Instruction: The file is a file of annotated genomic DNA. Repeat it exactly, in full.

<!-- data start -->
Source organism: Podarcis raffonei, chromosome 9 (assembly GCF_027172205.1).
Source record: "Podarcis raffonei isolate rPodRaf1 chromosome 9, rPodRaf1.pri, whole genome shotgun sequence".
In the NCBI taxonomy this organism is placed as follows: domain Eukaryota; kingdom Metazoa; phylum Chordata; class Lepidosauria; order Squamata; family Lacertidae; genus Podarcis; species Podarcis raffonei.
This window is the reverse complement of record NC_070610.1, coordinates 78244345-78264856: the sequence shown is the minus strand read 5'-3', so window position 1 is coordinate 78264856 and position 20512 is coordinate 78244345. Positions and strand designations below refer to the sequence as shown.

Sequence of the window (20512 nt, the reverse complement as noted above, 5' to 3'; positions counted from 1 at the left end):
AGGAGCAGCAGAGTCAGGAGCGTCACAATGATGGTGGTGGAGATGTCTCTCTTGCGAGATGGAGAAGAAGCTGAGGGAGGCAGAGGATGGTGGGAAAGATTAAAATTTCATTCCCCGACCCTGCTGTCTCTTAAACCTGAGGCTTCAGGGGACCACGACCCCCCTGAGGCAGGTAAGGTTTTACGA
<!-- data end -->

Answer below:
Source organism: Podarcis raffonei, chromosome 9 (assembly GCF_027172205.1).
Source record: "Podarcis raffonei isolate rPodRaf1 chromosome 9, rPodRaf1.pri, whole genome shotgun sequence".
In the NCBI taxonomy this organism is placed as follows: domain Eukaryota; kingdom Metazoa; phylum Chordata; class Lepidosauria; order Squamata; family Lacertidae; genus Podarcis; species Podarcis raffonei.
This window is the reverse complement of record NC_070610.1, coordinates 78244345-78264856: the sequence shown is the minus strand read 5'-3', so window position 1 is coordinate 78264856 and position 20512 is coordinate 78244345. Positions and strand designations below refer to the sequence as shown.

Sequence of the window (20512 nt, the reverse complement as noted above, 5' to 3'; positions counted from 1 at the left end):
AGGAGCAGCAGAGTCAGGAGCGTCACAATGATGGTGGTGGAGATGTCTCTCTTGCGAGATGGAGAAGAAGCTGAGGGAGGCAGAGGATGGTGGGAAAGATTAAAATTTCATTCCCCGACCCTGCTGTCTCTTAAACCTGAGGCTTCAGGGGACCACGACCCCCCTGAGGCAGGTAAGGTTTTACGA